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Fittings for Windows and Transoms

sash, pulley, sashes, inches, type, fig and upper

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FITTINGS FOR WINDOWS AND TRANSOMS The hardware for windows and sashes is not quite as extensive as that for doors, but is of about equal importance. Windows, unless care fully made and fitted, are likely to be a very weak point in building work. Sashes which bind or sag are bound to cause trouble; therefore the correct use of all possible means of preventing such occurrences should be attended to. A sash properly fitted at the start and balanced by the use of proper weights held by cords or chains running over well-made sash-pulleys is generally a success. These pulleys vary somewhat in de sign, from the ordinary rough cast-iron types which turn on a pin, up to the cold-rolled steel type with ball or roller bearings. Fig. 38 shows a sash-pulley of the ordinary type. The face of the pulley housing is usually of iron or steel, but may be made of bronze in some of the more expensive forms.

The face of the pulley housing is set in flush with the face of the pulley stile, thus setting the bearing center of the pulley wheel back into the weight-box. In order that the weight may hang properly from the cord or chain running over the pulley, the diameter of the pulley should not be less than 2 inches at the bottom of the groove in the pulley. This not only allows the weight to hang in a position in which it will not be scraping against the side of the weight-box, but also prevents the continual bending of the sash cord or chain over an arc of small radius, which is injurious to either cord or chain. Care should also be taken that the pulleys are smooth on all surfaces where the cord touches, and that they fit closely in their housings.

While braided cotton sash-cord is used for nearly all light windows, plate glass and heavy windows should be furnished with chains run ning over a special pulley having a square groove instead of the rounded one in general use. This allows the chain to fit the groove and prevents wear from a continuous effort to adjust itself to the pulley.

Fittings for Windows and Transoms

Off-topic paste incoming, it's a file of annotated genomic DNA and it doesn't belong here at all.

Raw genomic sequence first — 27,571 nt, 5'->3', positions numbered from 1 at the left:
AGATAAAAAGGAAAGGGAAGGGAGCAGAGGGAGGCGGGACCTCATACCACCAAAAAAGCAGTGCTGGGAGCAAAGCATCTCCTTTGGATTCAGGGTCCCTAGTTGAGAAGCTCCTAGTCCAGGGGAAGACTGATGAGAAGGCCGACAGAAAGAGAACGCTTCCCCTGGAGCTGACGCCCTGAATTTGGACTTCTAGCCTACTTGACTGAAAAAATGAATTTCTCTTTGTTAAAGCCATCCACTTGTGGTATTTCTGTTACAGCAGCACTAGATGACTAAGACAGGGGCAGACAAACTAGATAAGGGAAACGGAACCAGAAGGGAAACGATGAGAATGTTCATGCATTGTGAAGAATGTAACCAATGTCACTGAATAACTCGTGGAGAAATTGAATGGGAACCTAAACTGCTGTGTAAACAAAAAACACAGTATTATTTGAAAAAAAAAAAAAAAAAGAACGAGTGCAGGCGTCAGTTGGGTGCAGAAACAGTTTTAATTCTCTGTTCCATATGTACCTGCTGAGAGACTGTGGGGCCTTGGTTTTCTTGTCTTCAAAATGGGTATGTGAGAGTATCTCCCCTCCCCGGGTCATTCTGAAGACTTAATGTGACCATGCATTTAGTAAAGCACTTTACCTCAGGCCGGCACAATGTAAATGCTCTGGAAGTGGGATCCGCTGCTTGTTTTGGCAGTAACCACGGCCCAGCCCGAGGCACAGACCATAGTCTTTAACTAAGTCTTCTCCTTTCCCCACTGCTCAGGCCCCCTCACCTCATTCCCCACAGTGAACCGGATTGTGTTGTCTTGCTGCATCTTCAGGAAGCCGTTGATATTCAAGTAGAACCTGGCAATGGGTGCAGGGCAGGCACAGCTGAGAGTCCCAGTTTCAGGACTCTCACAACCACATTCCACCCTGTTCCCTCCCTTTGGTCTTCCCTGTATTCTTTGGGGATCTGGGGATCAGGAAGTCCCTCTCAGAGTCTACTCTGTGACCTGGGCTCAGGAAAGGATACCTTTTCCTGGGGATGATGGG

The ordinary sash weights are made of cast iron, and weigh from 3 to 20 lbs. They run from inches in diameter to 2 inches, and from inches in length to inches. When a

heavy weight is desired in a small space, lead weights are often used.

Many patented tape sash balances are on the market, and, when fitted to carefully weighed sashes, are guaranteed by the manufacturers for a considerable term of years.

The effort expended in lifting a properly balanced sash is not great, yet some device which can be gripped quickly and securely is desired. Fig. 39 shows a small sash-lift which is satisfac tory for light windows. This lift is made in all metals and finishes from cast iron to solid bronze. If a flush lift is desired, Fig. 40 shows a good type.

In case of heavy sash, the lift shown in Fig. 41 is commonly used. Two of these handles are often fastened to the under side of the bottom rail of the upper sash for use in pulling down large upper sashes. Another device which can be used for this same purpose consists of a small metal socket inserted in the top rail of the upper sash. A metal hook fastened on the end of a pole is placed in the socket when it is desired to pull down the sash.

In choosing a form of the two points which should be considered are its capaci ties for protection and for the drawing together of the upper and lower sashes. From the pro tective side, it should not only be of substantial build, but should be constructed so that it can not be worked by inserting an instrument through the crack between the upper and lower sash. In fact, there are few if any of the sash fasteners which are used to draw together the two sashes which will resist any great pressure applied from the outside. Their design on the principle of the lever pivoted on one sash is a point of weakness.

The type of fastener shown in Fig. 42 is con sidered to fulfil the requirement of drawing the two sashes closely together to prevent rattling and leakage of air, and, if secured by substantial screws, is probably as safe as any of this type of fastener. The cam action shown also forces both top and bottom sashes to a close fit in the window-frame at top and bottom.

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